June 4, 1963
- Reader GeneralNerd recently pointed out that some of these early Thor stories have the distinct feel of a Silver Age Superman story, and it's hard to deny. Virtually all superheroes can be said to descend from The Great Supes, of course, but when you have a super-strong, godlike figure in a red cape, complete with frail secret identity, the similarities become inescapable. With such thoughts on the mind, it's then impossible to see this cover and not instantly think: Bizarro Thor. Fortunately, in just two more issues Stan & Jack will finally start to flesh out the Asgardian backdrop in real, painstaking detail, giving Thor the distinct identity he's been mostly lacking up till now.
- Early in the tale, Thor lends his talents to the demonstration of a new, android lifeform. A lifeform that - wait, what?! - Dr. Don Blake has himself invented, despite all indications of Blake being a general practitioner and not (say) a biosynthetic engineer. Ah, yes: Reinforcing the similarities to the very simple DC stories of the time, we have here the first Marvel appearance of that quaint old Silver Age trope - the idea that one scientist or doctor is as good as any other, regardless of field or focus. Scripter Robert Bernstein indicates an awareness of this discontinuity, when Blake protests to the evil scientist Zaxton, "I'm not your equal in the physical sciences! I specialize in the human body!" But Zaxton dismisses this (quite reasonable) protest, exclaiming "Nonsense! Your android was a mechanical miracle!" So it's hard to see what, exactly, Bernstein was trying to accomplish.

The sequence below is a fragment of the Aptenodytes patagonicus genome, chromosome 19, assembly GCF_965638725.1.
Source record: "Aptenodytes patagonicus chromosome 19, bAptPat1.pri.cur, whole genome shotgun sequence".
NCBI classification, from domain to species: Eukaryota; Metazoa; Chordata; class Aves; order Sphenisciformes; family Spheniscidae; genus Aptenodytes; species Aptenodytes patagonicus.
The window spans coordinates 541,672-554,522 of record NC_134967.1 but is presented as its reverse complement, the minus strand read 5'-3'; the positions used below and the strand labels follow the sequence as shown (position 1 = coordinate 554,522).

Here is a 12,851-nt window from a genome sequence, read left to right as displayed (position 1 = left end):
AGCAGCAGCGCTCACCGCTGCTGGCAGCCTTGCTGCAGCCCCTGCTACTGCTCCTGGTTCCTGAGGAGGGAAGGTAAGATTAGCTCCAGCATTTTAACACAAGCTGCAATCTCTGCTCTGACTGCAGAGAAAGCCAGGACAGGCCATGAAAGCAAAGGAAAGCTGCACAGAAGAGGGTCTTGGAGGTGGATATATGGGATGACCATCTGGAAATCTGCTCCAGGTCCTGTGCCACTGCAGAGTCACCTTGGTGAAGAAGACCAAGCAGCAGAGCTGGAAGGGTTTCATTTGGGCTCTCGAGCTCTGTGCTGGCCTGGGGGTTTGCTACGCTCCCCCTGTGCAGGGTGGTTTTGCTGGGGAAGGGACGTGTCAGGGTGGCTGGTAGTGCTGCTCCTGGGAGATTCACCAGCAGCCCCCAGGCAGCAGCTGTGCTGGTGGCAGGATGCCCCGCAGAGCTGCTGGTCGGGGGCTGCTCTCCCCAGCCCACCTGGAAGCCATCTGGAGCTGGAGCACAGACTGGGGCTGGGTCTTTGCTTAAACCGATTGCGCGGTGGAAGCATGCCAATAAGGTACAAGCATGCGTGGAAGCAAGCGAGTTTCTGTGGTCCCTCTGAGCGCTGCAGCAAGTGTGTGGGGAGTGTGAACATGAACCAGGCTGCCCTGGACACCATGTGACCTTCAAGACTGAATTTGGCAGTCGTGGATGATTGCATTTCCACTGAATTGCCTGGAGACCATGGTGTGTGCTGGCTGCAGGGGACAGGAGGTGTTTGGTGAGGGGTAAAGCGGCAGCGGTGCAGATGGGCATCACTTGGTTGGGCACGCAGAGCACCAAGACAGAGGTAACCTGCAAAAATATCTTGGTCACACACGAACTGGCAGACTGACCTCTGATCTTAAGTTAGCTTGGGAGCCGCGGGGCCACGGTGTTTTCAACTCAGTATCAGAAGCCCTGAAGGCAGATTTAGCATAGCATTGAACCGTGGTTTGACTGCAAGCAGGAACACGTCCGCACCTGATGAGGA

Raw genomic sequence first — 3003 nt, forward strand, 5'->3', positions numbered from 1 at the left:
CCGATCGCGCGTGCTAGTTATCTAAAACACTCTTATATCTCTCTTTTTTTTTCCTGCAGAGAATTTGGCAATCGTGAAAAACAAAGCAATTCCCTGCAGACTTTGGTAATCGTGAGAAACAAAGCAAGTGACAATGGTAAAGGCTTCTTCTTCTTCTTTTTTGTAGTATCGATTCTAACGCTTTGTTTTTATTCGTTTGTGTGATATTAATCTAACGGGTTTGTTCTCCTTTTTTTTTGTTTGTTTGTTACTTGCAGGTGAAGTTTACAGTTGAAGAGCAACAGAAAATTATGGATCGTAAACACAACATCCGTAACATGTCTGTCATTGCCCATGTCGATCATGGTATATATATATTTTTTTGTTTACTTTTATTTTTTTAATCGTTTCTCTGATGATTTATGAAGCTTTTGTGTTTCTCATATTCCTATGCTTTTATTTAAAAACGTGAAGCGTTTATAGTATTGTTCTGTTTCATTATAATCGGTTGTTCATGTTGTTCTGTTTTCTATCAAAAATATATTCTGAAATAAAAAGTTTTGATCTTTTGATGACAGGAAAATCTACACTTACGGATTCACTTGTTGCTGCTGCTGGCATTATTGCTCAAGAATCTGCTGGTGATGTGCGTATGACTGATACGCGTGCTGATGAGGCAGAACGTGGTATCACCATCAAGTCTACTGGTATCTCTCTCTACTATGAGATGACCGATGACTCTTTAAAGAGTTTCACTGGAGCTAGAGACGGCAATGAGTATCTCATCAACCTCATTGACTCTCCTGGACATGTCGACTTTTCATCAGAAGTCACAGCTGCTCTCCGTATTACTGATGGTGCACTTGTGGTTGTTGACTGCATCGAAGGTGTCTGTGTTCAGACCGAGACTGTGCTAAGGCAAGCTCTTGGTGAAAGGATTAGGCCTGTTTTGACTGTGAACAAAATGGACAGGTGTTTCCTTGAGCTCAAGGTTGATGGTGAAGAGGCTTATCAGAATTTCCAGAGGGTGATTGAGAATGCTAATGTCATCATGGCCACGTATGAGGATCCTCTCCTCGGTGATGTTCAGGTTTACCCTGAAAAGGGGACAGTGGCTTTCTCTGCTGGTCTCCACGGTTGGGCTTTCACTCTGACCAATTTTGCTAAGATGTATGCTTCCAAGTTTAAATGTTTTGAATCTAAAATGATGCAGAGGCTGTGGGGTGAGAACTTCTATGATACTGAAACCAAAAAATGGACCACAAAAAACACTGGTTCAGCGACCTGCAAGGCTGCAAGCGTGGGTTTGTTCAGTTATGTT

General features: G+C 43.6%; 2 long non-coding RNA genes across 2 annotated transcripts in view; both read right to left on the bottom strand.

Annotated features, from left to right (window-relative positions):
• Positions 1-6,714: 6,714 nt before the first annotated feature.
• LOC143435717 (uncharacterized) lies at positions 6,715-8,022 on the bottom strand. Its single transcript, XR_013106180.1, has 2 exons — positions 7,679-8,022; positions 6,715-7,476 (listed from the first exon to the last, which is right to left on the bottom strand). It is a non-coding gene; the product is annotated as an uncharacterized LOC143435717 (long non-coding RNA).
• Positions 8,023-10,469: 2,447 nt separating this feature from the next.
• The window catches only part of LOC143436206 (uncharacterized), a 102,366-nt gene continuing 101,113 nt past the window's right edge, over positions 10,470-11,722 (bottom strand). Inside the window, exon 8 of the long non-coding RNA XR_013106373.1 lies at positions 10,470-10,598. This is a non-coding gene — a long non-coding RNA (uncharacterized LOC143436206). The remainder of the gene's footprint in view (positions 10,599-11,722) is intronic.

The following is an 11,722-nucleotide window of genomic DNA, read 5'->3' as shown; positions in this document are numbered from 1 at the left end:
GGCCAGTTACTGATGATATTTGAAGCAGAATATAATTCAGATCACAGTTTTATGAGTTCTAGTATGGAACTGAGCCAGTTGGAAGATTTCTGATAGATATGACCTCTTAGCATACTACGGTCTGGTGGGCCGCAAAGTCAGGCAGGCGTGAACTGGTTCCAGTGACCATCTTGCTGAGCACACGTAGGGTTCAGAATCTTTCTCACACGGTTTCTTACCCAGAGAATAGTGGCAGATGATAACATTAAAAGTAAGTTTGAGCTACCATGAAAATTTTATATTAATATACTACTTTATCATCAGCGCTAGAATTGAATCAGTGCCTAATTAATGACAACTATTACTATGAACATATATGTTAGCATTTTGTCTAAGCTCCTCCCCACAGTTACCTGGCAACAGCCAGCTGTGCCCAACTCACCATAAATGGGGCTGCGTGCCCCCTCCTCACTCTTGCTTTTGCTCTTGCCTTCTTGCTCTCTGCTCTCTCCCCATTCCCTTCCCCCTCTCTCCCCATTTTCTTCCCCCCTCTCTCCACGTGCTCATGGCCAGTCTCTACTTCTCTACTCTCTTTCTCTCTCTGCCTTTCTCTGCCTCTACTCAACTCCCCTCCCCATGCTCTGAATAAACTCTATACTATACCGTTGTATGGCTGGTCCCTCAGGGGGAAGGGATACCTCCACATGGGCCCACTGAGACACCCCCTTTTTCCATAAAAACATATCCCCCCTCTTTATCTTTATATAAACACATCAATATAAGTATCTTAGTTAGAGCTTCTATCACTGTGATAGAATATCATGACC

- When Zaxton's duplicating machine creates an evil version of Thor (and just what is with all these duplicate stories, by the way?? The Carbon-Copy Men were just five issues ago!), the real Thor finds himself sorely tested ... until he discovers that the duplicates can't actually harm him with their hammers. Re-examining his own hammer, he once again sees the inscription first seen in his debut story - "Whosoever holds this hammer, if he be worthy, shall possess the power of Thor!" - and realizes that the opposite Thors, being evil, are not actually worthy of the duplicate hammers they wield. Seeing that the jig is up, Zaxton creates a duplicate of himself to aid in his escape - but then, in his panic, slips from a height and falls to his doom. An unexpected side effect of this is that Zaxton's duplicate survives ... and, being an opposite-aligned copy, is free to use his genius to do good, where the original went foul. Finding a genuinely surprising twist at the end of what had seemed a very simple story is something of a surprise; having two, in quick succession, is impressive indeed.
Oh, come on! He's not even trying to hide his Evil!
(And doesn't he remind you a bit of Myron Reducto?)